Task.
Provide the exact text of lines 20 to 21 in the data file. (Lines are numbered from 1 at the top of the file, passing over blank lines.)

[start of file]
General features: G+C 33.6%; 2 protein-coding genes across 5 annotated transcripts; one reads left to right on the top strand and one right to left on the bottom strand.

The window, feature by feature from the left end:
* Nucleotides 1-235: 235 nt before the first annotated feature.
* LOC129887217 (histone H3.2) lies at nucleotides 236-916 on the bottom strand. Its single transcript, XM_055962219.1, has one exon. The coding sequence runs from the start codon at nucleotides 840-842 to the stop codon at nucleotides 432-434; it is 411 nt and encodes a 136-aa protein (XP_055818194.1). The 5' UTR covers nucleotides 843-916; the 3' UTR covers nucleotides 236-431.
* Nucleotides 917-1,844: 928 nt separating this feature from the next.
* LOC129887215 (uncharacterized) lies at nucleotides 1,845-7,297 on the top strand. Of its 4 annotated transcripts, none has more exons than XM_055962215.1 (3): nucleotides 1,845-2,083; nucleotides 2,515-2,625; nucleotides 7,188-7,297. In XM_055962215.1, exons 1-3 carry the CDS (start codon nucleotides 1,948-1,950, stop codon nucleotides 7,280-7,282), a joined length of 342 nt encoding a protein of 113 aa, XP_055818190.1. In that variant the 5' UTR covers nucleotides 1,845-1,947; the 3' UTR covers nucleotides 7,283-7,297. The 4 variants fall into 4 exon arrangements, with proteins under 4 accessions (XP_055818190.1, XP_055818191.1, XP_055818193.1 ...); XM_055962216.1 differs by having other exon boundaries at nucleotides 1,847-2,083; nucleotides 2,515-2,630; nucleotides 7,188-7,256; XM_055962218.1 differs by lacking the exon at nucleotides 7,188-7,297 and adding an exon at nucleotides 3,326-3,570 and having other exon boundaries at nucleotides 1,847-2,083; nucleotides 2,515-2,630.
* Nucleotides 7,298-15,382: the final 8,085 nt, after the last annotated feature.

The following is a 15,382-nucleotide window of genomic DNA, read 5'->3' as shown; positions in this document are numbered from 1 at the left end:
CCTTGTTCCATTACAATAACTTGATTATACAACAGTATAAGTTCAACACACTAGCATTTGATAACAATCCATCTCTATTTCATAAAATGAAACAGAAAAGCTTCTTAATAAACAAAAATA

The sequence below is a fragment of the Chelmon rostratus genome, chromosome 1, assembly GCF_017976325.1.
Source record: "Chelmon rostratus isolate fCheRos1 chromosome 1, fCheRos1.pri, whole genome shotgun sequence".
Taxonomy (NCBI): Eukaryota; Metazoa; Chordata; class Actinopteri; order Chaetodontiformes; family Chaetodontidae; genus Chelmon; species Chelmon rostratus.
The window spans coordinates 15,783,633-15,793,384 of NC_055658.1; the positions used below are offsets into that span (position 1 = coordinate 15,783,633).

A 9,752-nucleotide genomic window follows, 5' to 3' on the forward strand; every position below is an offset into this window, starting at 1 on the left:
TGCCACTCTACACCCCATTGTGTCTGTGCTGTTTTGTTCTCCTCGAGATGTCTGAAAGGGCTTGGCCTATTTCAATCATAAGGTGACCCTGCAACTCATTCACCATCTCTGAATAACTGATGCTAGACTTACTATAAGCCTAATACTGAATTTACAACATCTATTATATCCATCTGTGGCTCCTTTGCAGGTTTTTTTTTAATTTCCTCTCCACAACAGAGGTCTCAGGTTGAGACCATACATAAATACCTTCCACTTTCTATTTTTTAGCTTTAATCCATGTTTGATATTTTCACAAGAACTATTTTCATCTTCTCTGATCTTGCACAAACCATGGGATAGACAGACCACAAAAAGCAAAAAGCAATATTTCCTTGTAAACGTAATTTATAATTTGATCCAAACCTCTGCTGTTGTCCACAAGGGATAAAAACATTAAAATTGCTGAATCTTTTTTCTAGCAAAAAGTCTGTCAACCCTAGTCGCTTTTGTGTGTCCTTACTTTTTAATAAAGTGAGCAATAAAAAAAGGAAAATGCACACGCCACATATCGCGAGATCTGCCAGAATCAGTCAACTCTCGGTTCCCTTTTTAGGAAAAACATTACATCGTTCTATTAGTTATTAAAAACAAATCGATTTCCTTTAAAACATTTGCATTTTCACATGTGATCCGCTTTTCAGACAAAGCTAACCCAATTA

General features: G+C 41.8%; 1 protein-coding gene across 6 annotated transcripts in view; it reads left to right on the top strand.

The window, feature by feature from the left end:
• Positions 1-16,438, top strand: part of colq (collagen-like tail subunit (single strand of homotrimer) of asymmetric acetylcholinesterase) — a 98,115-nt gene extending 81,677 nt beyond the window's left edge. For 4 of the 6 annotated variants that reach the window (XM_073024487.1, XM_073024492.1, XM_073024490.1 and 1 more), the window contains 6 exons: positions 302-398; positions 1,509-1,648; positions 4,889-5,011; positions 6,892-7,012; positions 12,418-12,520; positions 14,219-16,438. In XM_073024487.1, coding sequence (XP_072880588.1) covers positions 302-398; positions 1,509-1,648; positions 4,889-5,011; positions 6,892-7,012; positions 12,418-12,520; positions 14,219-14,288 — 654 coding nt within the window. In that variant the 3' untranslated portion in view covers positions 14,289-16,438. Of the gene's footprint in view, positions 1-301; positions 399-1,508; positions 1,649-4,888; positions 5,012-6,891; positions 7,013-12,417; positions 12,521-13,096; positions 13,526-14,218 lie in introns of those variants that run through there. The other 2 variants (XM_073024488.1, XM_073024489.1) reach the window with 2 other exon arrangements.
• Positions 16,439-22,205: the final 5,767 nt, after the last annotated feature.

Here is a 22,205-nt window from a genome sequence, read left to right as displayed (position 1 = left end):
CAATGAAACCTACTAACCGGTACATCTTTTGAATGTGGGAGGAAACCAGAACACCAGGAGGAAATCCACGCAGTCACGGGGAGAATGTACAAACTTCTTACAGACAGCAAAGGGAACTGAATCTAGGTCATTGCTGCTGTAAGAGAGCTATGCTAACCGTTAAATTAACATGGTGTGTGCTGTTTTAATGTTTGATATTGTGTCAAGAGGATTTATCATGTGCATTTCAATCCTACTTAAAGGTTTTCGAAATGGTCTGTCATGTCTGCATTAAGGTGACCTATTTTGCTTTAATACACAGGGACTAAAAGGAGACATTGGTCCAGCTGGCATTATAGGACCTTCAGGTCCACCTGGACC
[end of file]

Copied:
Here is a 22,205-nt window from a genome sequence, read left to right as displayed (position 1 = left end):
CAATGAAACCTACTAACCGGTACATCTTTTGAATGTGGGAGGAAACCAGAACACCAGGAGGAAATCCACGCAGTCACGGGGAGAATGTACAAACTTCTTACAGACAGCAAAGGGAACTGAATCTAGGTCATTGCTGCTGTAAGAGAGCTATGCTAACCGTTAAATTAACATGGTGTGTGCTGTTTTAATGTTTGATATTGTGTCAAGAGGATTTATCATGTGCATTTCAATCCTACTTAAAGGTTTTCGAAATGGTCTGTCATGTCTGCATTAAGGTGACCTATTTTGCTTTAATACACAGGGACTAAAAGGAGACATTGGTCCAGCTGGCATTATAGGACCTTCAGGTCCACCTGGACC